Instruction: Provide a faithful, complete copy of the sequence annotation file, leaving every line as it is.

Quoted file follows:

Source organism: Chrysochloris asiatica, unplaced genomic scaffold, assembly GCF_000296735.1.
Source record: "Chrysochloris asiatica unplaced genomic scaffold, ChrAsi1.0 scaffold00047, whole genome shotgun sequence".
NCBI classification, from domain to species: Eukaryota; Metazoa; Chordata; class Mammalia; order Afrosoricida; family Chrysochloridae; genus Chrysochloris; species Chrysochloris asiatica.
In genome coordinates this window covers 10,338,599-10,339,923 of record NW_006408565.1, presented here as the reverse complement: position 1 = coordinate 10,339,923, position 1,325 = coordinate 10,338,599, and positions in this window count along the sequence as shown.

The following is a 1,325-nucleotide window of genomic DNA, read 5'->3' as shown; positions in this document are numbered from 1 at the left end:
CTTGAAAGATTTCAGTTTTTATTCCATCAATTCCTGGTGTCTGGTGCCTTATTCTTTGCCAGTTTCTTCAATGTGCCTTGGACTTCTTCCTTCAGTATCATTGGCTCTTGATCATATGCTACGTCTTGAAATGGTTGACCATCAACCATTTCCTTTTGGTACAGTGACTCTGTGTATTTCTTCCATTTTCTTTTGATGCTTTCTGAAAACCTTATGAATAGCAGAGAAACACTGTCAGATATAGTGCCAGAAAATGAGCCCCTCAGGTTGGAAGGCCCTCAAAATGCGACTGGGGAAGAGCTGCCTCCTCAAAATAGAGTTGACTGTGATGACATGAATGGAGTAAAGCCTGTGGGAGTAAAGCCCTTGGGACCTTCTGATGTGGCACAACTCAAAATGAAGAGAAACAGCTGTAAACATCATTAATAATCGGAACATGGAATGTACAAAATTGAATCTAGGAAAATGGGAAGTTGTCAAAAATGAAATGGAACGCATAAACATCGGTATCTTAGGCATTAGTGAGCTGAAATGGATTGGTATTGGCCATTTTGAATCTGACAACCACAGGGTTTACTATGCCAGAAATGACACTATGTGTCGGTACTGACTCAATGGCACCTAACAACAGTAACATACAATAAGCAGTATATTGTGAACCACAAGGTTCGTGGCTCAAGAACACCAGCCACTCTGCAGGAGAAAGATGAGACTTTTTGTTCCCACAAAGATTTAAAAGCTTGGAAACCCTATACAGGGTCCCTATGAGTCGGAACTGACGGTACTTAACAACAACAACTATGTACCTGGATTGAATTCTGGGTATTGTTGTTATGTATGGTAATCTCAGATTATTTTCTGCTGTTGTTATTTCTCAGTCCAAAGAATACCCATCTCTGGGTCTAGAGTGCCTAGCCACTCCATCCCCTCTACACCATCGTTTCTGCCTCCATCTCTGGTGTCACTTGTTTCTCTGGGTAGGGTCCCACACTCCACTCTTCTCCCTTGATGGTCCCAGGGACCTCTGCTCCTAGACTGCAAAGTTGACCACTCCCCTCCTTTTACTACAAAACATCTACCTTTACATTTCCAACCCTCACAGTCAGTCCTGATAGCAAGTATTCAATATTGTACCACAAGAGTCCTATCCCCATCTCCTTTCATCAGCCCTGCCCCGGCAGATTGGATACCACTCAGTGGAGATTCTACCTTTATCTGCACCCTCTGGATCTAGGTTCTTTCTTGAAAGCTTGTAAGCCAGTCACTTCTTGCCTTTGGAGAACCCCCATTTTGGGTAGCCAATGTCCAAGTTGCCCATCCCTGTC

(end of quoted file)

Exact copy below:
Source organism: Chrysochloris asiatica, unplaced genomic scaffold, assembly GCF_000296735.1.
Source record: "Chrysochloris asiatica unplaced genomic scaffold, ChrAsi1.0 scaffold00047, whole genome shotgun sequence".
NCBI classification, from domain to species: Eukaryota; Metazoa; Chordata; class Mammalia; order Afrosoricida; family Chrysochloridae; genus Chrysochloris; species Chrysochloris asiatica.
In genome coordinates this window covers 10,338,599-10,339,923 of record NW_006408565.1, presented here as the reverse complement: position 1 = coordinate 10,339,923, position 1,325 = coordinate 10,338,599, and positions in this window count along the sequence as shown.

The following is a 1,325-nucleotide window of genomic DNA, read 5'->3' as shown; positions in this document are numbered from 1 at the left end:
CTTGAAAGATTTCAGTTTTTATTCCATCAATTCCTGGTGTCTGGTGCCTTATTCTTTGCCAGTTTCTTCAATGTGCCTTGGACTTCTTCCTTCAGTATCATTGGCTCTTGATCATATGCTACGTCTTGAAATGGTTGACCATCAACCATTTCCTTTTGGTACAGTGACTCTGTGTATTTCTTCCATTTTCTTTTGATGCTTTCTGAAAACCTTATGAATAGCAGAGAAACACTGTCAGATATAGTGCCAGAAAATGAGCCCCTCAGGTTGGAAGGCCCTCAAAATGCGACTGGGGAAGAGCTGCCTCCTCAAAATAGAGTTGACTGTGATGACATGAATGGAGTAAAGCCTGTGGGAGTAAAGCCCTTGGGACCTTCTGATGTGGCACAACTCAAAATGAAGAGAAACAGCTGTAAACATCATTAATAATCGGAACATGGAATGTACAAAATTGAATCTAGGAAAATGGGAAGTTGTCAAAAATGAAATGGAACGCATAAACATCGGTATCTTAGGCATTAGTGAGCTGAAATGGATTGGTATTGGCCATTTTGAATCTGACAACCACAGGGTTTACTATGCCAGAAATGACACTATGTGTCGGTACTGACTCAATGGCACCTAACAACAGTAACATACAATAAGCAGTATATTGTGAACCACAAGGTTCGTGGCTCAAGAACACCAGCCACTCTGCAGGAGAAAGATGAGACTTTTTGTTCCCACAAAGATTTAAAAGCTTGGAAACCCTATACAGGGTCCCTATGAGTCGGAACTGACGGTACTTAACAACAACAACTATGTACCTGGATTGAATTCTGGGTATTGTTGTTATGTATGGTAATCTCAGATTATTTTCTGCTGTTGTTATTTCTCAGTCCAAAGAATACCCATCTCTGGGTCTAGAGTGCCTAGCCACTCCATCCCCTCTACACCATCGTTTCTGCCTCCATCTCTGGTGTCACTTGTTTCTCTGGGTAGGGTCCCACACTCCACTCTTCTCCCTTGATGGTCCCAGGGACCTCTGCTCCTAGACTGCAAAGTTGACCACTCCCCTCCTTTTACTACAAAACATCTACCTTTACATTTCCAACCCTCACAGTCAGTCCTGATAGCAAGTATTCAATATTGTACCACAAGAGTCCTATCCCCATCTCCTTTCATCAGCCCTGCCCCGGCAGATTGGATACCACTCAGTGGAGATTCTACCTTTATCTGCACCCTCTGGATCTAGGTTCTTTCTTGAAAGCTTGTAAGCCAGTCACTTCTTGCCTTTGGAGAACCCCCATTTTGGGTAGCCAATGTCCAAGTTGCCCATCCCTGTC